“Oh, I know people like that.”

“Sadly, Nick, we all do.”

Yeah. And it was sad.

The nurse came in to glare at Nick. “Those men got away. But I will find out who they were. What were they doing in here anyway?”

“Protecting me.”

“From what?” she asked, arms akimbo.

Acheron arched a curious brow.

Nick didn’t want to tell her or Ash about the demon part, so … “There’s an escaped felon trying to kill me.” There. The truth with vague details. The Echrichta might excel at lies, but Nick excelled at creative truth. Something that was a talent in and of itself.

“I’ll warn security about this.” She checked his IV bag, then put a needle into it.

Acheron cocked his head. “What are you giving him?”

“Just a small sedative.”

One that was already kicking in. Man, it was strong. The room blurred. He heard Acheron saying something, but he couldn’t make it out at all.

Freaky weird. It was even making him hallucinate. Instead of seeing the nurse, he saw his father.

No, wait …

That was his powers kicking in. The nurse was his father.

Nick tried to speak, but couldn’t. All he could hear was the sound of him coding as he passed out.


“Come home, child, and be rewarded.”

Nick heard that tender voice. It was feminine, but not his mother’s. Warmth suffused him as he tried to find that unseen woman through the darkness that enveloped him.

“Fight her, Nick.” That was Kody. “Think of me, baby, and come toward my voice.”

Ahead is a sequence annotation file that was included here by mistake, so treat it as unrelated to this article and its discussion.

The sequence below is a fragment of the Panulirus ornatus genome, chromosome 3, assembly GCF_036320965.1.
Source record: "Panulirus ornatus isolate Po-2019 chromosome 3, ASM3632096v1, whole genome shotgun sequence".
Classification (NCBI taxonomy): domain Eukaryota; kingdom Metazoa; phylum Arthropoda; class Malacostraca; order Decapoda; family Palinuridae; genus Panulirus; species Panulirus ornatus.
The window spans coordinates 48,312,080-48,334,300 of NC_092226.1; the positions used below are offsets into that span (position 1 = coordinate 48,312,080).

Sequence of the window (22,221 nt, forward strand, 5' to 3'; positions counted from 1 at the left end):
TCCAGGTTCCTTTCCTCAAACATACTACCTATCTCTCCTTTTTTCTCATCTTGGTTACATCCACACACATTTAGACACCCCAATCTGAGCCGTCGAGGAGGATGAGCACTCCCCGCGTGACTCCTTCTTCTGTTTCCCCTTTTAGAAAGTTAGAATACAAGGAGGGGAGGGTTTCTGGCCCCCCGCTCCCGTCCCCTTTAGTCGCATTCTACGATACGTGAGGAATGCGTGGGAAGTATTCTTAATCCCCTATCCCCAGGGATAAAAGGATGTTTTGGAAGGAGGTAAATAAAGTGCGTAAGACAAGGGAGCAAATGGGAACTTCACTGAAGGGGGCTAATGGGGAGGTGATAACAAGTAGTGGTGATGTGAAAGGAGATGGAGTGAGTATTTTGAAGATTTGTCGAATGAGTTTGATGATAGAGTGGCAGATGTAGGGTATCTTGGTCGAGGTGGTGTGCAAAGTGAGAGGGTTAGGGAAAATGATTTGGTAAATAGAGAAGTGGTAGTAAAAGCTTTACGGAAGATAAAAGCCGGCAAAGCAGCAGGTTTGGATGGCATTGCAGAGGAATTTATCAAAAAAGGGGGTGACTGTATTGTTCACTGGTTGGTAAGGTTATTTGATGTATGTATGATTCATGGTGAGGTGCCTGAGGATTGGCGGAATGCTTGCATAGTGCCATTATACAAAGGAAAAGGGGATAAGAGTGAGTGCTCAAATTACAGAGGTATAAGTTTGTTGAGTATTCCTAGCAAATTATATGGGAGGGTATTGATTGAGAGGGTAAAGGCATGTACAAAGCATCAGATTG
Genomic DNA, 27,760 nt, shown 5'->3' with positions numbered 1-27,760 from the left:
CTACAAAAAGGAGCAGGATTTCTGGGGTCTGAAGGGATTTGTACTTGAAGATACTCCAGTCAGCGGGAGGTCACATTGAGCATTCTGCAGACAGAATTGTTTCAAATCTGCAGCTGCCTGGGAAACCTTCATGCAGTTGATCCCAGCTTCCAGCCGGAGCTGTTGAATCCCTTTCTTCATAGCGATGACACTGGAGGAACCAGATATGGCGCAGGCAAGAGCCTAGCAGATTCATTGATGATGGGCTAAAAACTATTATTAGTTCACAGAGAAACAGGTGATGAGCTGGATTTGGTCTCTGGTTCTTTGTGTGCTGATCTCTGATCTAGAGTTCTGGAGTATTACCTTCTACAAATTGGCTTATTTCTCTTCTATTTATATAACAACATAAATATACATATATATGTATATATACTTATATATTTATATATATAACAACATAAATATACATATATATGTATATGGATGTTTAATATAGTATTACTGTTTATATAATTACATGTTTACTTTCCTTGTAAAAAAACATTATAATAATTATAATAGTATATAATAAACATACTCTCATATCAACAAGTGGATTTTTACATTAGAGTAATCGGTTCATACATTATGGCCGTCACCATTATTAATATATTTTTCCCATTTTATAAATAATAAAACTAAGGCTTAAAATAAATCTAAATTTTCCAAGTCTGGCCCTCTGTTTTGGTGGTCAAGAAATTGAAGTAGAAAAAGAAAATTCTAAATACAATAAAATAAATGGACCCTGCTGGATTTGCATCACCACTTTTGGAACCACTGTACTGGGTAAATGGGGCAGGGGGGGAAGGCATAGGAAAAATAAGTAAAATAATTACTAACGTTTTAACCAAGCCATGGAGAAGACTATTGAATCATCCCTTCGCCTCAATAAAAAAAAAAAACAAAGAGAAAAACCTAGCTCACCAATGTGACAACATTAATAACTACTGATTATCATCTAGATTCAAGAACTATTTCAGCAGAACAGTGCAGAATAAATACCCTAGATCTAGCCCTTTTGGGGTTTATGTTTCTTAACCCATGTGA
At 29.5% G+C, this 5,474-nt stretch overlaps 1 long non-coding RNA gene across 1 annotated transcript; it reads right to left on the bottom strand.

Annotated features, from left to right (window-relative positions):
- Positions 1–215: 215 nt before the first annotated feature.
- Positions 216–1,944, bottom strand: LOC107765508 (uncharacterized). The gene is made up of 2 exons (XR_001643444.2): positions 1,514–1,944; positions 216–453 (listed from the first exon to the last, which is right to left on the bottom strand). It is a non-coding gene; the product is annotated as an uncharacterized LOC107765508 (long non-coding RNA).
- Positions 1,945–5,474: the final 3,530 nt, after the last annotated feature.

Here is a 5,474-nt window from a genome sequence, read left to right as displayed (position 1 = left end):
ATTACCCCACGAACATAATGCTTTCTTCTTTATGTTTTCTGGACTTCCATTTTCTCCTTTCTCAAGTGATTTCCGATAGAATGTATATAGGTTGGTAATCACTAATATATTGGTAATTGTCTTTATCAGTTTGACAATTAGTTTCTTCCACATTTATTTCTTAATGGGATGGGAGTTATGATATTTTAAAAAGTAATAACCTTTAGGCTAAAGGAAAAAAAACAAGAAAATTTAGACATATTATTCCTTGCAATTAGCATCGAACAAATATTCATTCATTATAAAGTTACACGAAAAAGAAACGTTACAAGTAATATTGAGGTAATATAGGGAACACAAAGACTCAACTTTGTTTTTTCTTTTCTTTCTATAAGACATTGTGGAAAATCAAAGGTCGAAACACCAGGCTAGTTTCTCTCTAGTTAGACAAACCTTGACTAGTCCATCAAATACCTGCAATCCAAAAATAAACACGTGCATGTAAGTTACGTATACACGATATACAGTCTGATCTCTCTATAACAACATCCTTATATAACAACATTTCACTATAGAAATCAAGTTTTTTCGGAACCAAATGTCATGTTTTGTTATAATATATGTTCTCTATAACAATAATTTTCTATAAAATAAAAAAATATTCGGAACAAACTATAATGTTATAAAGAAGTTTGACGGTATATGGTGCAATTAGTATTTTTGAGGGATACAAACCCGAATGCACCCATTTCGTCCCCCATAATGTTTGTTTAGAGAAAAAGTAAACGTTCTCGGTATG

Nick hesitated. It wasn’t in him to blindly follow anyone. “How do I know it’s you?”

“You know me, Nick.”

Yeah, but he wasn’t stupid. Any more than he was trusting. “If you’re really Kody, tell me where we met.”

“In school.”

That was a vague and safe bet. “Where in school?”

“In class, silly.”

He made the sound of a warning buzzer. “And for the million-dollar question … you’re absolutely wrong. No Nick for you, jerkweed!”

Now he was being cursed by a man’s gruff voice. In the back of his mind, he wondered if that might be Noir, but there was no way to know for sure. And he wasn’t about to ask since the last thing he wanted was for the dark god to get any kind of boost to his powers.


He jumped at the sound of “Kody’s” voice right behind him.

A dull greenish light flared so that he could see her. Only …

His mind locked up over the way she was dressed. Her brown hair was pulled back from her face and held high on her head in an intricate braid, with the majority of her hair falling down her back. She had a leather halter with fringe hanging down the front and back. Her short leather skirt was also fringed and leather bands that held sheaths were wrapped around her arms and thighs. Along with another sword and sheath that she wore diagonally across her back.